From its swarms of onlookers hoping to catch a film or a glimpse of a celebrity, to its gorgeous European backdrop – save for a concrete monstrosity that serves as festival headquarters – the Karlovy Vary International Film Festival can feel a lot like Cannes, Jr. upon first glance. But, it quickly becomes clear that this is far from the case. For one, the setting – rightfully described as a “Baroque Disneyland” by many – arguably makes Cannes look like Fort Lauderdale. And those onlookers? Unlike Cannes, they actually get to see the films. Last year, the festival sold 143,781 tickets (which cost just 65 koruna, or $3.50) – a new record – mostly to a wide array of young backpackers and students from the Czech Republic and surrounding countries who camp out during the 8 day event. With beer stands set up through out the town to accomodate the festival’s demographic, you often question whether you’re at a film festival or a college orientation week.
A less reputable – but still charming – difference between the fests is the grade of celebrity that festival goers will spend hours waiting to catch a glimpse of. The festival’s opening gala – an elaborate affair complete with a glitzy stage show and fireworks – focused on a screening of Shana Feste’s Sundance alum “The Greatest.” It was a somewhat puzzling opening night selection. Attendees were as lukewarm to the film as they were at Sundance, and the film’s stars – Susan Sarandon, Pierce Brosnan and Carey Mulligan – were nowhere to be seen. But hundreds still lined up along the red carpet to enthusiastically cheer on just about anybody who walked on it.
The true celebrity arrival of opening weekend came care of the Czech Republic’s most internationally renowned cinematic export, director Milos Forman. Forman was in Karlovy Vary to premiere “A Walk Worthwhile,” a film version of the 1960s Gershwin-style musical from legendary Czech writers Jiri Suchy and Jiri Slitr. Forman directed a revival of the musical at Prague’s National Theater in 2007, and, in a similar vein to Spike Lee’s recent “Passing Strange,” decided to film one of the performances.
“It’s not a standard film,” Forman said at the film’s press conference Saturday. “But in contrast to theater you have the advantage of seeing the actors close up.”
“Walk” follows Uli and Vanilka, a couple on the verge of divorce. Upon news from Liverpool that Vanilka’s rich Auntie will bestow one million pounds on their future child, the couple decide to make things work. This decision is complicated by their greedy divorce lawyer, a mysterious postman, and a visit from the Auntie herself – and various capers ensue. Some of the charm seems lost in translation (which Forman admitted at the press conference, saying the film was made for Czech audiences), but its an inspired and energetic morality tale about money’s corruptive influence.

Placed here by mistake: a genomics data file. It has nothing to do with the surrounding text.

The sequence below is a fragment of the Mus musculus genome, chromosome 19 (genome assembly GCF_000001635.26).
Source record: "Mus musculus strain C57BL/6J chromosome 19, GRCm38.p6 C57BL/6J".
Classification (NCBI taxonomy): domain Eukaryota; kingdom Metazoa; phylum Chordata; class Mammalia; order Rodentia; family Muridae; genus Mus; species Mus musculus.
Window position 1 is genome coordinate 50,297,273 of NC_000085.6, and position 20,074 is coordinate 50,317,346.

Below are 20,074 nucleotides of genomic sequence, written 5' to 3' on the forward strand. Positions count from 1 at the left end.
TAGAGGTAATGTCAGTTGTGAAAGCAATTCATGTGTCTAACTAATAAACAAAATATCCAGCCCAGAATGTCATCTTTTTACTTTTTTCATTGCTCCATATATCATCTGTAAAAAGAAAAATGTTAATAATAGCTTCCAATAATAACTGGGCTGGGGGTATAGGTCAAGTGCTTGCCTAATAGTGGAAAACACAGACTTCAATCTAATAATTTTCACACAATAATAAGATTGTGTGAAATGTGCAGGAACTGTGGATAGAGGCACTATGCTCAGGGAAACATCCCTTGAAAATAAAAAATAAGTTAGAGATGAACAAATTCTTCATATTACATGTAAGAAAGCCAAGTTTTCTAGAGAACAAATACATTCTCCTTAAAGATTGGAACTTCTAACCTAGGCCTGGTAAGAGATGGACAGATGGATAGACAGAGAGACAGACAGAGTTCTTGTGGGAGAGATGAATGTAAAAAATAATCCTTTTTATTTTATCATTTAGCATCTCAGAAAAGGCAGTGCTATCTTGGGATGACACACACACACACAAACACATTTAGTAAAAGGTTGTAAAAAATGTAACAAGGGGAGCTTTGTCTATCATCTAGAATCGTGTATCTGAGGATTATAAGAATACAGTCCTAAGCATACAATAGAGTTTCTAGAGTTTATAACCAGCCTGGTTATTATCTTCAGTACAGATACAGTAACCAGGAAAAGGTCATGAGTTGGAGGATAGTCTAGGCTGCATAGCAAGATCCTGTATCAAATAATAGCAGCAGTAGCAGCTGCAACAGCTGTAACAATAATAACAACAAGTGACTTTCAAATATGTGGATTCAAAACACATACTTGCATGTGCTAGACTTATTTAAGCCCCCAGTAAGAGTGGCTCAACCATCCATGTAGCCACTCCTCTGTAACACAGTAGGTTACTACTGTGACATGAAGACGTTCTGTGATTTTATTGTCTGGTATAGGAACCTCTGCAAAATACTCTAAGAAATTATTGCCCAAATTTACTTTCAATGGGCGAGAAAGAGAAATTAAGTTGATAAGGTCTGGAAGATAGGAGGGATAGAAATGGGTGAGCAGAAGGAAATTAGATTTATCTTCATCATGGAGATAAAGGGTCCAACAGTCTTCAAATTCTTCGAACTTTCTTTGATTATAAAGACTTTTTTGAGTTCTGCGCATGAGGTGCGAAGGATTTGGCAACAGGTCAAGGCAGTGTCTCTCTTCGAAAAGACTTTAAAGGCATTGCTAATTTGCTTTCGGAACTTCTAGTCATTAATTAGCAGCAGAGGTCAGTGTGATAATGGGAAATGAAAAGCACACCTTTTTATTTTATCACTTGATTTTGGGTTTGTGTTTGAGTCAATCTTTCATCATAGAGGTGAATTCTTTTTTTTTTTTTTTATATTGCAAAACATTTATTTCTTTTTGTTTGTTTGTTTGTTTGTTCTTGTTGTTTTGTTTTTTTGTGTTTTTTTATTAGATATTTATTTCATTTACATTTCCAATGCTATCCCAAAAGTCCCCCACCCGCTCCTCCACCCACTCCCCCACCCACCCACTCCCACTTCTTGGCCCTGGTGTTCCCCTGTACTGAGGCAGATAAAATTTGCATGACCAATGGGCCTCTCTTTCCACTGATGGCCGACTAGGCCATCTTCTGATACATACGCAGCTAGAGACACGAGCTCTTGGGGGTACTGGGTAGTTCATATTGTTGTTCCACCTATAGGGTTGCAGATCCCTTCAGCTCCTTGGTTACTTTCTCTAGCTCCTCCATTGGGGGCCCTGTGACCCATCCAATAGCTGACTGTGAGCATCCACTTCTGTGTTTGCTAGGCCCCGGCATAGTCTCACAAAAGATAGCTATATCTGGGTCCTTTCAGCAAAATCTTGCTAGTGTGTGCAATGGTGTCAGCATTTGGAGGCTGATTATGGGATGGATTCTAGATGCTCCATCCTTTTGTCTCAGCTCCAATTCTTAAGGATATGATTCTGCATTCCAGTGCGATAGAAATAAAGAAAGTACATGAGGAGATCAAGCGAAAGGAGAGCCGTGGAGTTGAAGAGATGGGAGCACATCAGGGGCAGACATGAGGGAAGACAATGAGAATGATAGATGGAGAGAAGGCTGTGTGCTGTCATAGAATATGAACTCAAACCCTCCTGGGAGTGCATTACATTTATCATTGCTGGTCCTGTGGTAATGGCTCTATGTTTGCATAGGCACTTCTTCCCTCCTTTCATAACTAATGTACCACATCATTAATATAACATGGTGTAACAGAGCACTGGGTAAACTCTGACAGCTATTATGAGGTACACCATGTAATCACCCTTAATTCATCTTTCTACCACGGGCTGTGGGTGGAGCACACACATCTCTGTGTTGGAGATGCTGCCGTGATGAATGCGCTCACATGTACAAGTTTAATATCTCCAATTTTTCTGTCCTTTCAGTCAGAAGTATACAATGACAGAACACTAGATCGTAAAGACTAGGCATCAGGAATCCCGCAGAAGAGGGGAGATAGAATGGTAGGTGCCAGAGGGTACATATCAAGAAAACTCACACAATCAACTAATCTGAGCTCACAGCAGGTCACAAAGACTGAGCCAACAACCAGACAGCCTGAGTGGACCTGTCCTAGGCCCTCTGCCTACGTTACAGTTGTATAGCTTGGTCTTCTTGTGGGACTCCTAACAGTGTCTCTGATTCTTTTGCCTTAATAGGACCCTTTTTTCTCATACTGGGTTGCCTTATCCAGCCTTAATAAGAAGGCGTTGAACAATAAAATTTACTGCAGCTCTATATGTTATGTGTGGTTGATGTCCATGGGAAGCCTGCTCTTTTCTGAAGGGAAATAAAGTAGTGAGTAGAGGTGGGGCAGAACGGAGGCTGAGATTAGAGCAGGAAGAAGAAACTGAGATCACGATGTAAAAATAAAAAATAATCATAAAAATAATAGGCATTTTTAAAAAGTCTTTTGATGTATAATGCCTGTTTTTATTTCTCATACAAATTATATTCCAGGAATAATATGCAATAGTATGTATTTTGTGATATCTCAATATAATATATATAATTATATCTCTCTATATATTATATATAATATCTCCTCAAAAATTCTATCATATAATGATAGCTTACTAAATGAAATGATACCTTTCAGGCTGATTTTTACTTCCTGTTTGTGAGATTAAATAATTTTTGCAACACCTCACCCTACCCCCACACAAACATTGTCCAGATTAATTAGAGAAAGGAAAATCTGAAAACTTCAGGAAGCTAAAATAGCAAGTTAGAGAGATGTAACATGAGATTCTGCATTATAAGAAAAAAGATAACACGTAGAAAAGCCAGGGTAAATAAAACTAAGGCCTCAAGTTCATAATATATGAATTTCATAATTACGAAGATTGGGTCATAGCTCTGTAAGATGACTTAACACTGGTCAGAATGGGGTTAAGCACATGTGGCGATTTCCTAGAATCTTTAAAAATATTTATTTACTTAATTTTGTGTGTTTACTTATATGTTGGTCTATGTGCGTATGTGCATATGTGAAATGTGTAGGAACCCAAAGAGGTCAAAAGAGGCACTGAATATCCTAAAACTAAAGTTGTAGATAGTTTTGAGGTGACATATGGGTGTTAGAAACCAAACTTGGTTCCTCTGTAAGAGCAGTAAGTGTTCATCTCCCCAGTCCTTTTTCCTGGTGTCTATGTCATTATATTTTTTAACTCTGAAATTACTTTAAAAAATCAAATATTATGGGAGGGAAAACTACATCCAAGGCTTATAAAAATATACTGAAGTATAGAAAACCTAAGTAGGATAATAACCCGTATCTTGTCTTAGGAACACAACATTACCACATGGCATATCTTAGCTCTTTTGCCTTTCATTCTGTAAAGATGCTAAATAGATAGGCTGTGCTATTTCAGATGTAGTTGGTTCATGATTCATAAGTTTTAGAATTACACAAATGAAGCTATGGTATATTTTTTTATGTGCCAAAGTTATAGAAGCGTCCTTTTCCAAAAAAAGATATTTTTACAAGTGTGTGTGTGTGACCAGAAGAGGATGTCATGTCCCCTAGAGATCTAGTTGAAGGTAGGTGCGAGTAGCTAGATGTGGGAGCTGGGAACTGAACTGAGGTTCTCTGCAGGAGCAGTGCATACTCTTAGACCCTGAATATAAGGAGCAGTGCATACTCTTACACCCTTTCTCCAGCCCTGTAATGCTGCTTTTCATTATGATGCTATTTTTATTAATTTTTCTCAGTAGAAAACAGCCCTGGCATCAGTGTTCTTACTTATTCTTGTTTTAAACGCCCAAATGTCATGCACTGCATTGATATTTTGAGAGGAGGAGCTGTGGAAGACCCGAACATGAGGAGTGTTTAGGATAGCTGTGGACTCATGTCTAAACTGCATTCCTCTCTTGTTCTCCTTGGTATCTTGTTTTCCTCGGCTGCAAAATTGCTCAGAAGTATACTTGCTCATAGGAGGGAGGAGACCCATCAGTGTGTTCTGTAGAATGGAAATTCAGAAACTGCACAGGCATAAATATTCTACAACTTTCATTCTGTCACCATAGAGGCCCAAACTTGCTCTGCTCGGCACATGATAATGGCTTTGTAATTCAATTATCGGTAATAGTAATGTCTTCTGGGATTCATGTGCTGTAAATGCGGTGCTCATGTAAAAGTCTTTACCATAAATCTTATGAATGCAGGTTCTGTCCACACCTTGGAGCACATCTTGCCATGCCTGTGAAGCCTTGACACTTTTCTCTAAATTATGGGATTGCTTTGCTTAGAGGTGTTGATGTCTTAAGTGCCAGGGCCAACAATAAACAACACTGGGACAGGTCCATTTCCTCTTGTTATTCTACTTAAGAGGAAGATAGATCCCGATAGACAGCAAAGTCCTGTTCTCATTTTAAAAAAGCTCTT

“It came about in the sixities when no one had any money,” Forman joked. “Now it’s more topical.”
Forman had filmed the musical for television in 1966, two years before he fled to America after he became the target of the Czech communist secret police. Despite this time frame, Forman told journalists at the festival that “there was not a political aim” to the original production or his television adaptation.
“To be honest we would not have thought about it havng any political connotations,” he said. “That would have got us in a lot of trouble.”
“Theatre was very political because it was not political,” “Worthwhile” writer Jiri Suchy added.
The film’s premiere in Karlovy Vary comes as the festival celebrates the twenty year anniversary of the Velvet Revolution, when Czech’s Communist government was overthrown. Six films from six different countries – including Florian Henckel Von Donnersmarck’s “The Lives of Others,” Juliusz Machulski’s “How Much Does The Trojan Horse Weigh?,” and Helena Trestikova’s “Marriage Stories and Marriage Stories 20 Years Later” – are screening in a retrospective called “20 Years of Freedom.”
Commenting on the state of Czech cinema – essentially brought to a standstill by the fall of Communism – Forman said he believed the country’s long traditions of filmmaking “had stood in good stead.”
“I think that Czech movie making is in good shape,” he said.
As for his own filmmaking? Seventy-seven year old Forman – notorious for long gaps between projects (he has only made four features – “Valmont,” “The People Vs. Larry Flynt,” “Man on the Moon” and “Goya’s Ghosts” – since the Velvet Revolution), said in good humor that he’s been running into some trouble lately.
“In the past ten years I was to shoot three movies and all three were stopped just before shooting,” he said. “Whether from lack of money or intelligence on the producer’s part.”
“A Walk Worthwhile” is being released in the Czech Republic this fall. The Karlovy Vary International Film Festival continues through Saturday, and indieWIRE will be reporting throughout the week.